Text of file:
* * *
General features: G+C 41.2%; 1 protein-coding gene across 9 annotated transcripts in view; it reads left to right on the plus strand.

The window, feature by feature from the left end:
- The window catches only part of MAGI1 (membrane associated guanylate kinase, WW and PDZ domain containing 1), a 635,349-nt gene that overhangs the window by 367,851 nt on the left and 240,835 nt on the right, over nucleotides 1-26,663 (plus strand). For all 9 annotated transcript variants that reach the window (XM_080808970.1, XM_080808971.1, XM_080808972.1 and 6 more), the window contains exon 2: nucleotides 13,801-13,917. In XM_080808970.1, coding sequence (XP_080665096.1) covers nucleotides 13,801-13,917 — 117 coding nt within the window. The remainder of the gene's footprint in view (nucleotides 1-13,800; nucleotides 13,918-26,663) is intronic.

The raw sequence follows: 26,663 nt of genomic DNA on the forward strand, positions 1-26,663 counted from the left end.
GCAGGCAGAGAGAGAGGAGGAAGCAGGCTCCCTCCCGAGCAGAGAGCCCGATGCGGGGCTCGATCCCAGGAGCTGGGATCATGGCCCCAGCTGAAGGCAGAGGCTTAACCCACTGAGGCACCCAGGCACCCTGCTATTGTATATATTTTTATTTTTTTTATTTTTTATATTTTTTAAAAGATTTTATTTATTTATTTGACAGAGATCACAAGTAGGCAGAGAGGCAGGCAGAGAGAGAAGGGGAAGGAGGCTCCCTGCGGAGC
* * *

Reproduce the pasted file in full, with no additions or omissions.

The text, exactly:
General features: G+C 41.2%; 1 protein-coding gene across 9 annotated transcripts in view; it reads left to right on the plus strand.

The window, feature by feature from the left end:
- The window catches only part of MAGI1 (membrane associated guanylate kinase, WW and PDZ domain containing 1), a 635,349-nt gene that overhangs the window by 367,851 nt on the left and 240,835 nt on the right, over nucleotides 1-26,663 (plus strand). For all 9 annotated transcript variants that reach the window (XM_080808970.1, XM_080808971.1, XM_080808972.1 and 6 more), the window contains exon 2: nucleotides 13,801-13,917. In XM_080808970.1, coding sequence (XP_080665096.1) covers nucleotides 13,801-13,917 — 117 coding nt within the window. The remainder of the gene's footprint in view (nucleotides 1-13,800; nucleotides 13,918-26,663) is intronic.

The raw sequence follows: 26,663 nt of genomic DNA on the forward strand, positions 1-26,663 counted from the left end.
GCAGGCAGAGAGAGAGGAGGAAGCAGGCTCCCTCCCGAGCAGAGAGCCCGATGCGGGGCTCGATCCCAGGAGCTGGGATCATGGCCCCAGCTGAAGGCAGAGGCTTAACCCACTGAGGCACCCAGGCACCCTGCTATTGTATATATTTTTATTTTTTTTATTTTTTATATTTTTTAAAAGATTTTATTTATTTATTTGACAGAGATCACAAGTAGGCAGAGAGGCAGGCAGAGAGAGAAGGGGAAGGAGGCTCCCTGCGGAGC